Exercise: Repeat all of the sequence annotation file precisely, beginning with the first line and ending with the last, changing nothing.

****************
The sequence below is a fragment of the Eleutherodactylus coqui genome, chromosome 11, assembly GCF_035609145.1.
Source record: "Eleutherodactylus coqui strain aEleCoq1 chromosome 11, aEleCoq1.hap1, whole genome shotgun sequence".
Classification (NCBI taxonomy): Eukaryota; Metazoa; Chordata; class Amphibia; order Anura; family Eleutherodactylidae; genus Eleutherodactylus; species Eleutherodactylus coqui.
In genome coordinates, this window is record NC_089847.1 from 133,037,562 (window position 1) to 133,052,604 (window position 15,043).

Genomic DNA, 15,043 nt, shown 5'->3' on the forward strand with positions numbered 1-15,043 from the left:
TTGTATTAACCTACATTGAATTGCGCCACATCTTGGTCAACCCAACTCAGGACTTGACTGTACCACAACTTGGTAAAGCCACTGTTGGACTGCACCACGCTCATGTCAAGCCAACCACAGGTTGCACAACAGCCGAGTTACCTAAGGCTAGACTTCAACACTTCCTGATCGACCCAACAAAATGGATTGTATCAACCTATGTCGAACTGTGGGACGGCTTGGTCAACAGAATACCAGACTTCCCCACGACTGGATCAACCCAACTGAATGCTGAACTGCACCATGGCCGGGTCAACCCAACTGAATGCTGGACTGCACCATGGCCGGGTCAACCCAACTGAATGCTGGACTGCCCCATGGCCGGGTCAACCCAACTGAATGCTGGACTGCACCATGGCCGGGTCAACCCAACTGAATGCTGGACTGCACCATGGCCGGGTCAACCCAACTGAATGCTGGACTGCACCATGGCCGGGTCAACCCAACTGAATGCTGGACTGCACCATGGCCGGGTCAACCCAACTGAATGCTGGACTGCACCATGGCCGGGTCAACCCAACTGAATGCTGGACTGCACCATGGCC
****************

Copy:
The sequence below is a fragment of the Eleutherodactylus coqui genome, chromosome 11, assembly GCF_035609145.1.
Source record: "Eleutherodactylus coqui strain aEleCoq1 chromosome 11, aEleCoq1.hap1, whole genome shotgun sequence".
Classification (NCBI taxonomy): Eukaryota; Metazoa; Chordata; class Amphibia; order Anura; family Eleutherodactylidae; genus Eleutherodactylus; species Eleutherodactylus coqui.
In genome coordinates, this window is record NC_089847.1 from 133,037,562 (window position 1) to 133,052,604 (window position 15,043).

Genomic DNA, 15,043 nt, shown 5'->3' on the forward strand with positions numbered 1-15,043 from the left:
TTGTATTAACCTACATTGAATTGCGCCACATCTTGGTCAACCCAACTCAGGACTTGACTGTACCACAACTTGGTAAAGCCACTGTTGGACTGCACCACGCTCATGTCAAGCCAACCACAGGTTGCACAACAGCCGAGTTACCTAAGGCTAGACTTCAACACTTCCTGATCGACCCAACAAAATGGATTGTATCAACCTATGTCGAACTGTGGGACGGCTTGGTCAACAGAATACCAGACTTCCCCACGACTGGATCAACCCAACTGAATGCTGAACTGCACCATGGCCGGGTCAACCCAACTGAATGCTGGACTGCACCATGGCCGGGTCAACCCAACTGAATGCTGGACTGCCCCATGGCCGGGTCAACCCAACTGAATGCTGGACTGCACCATGGCCGGGTCAACCCAACTGAATGCTGGACTGCACCATGGCCGGGTCAACCCAACTGAATGCTGGACTGCACCATGGCCGGGTCAACCCAACTGAATGCTGGACTGCACCATGGCCGGGTCAACCCAACTGAATGCTGGACTGCACCATGGCCGGGTCAACCCAACTGAATGCTGGACTGCACCATGGCC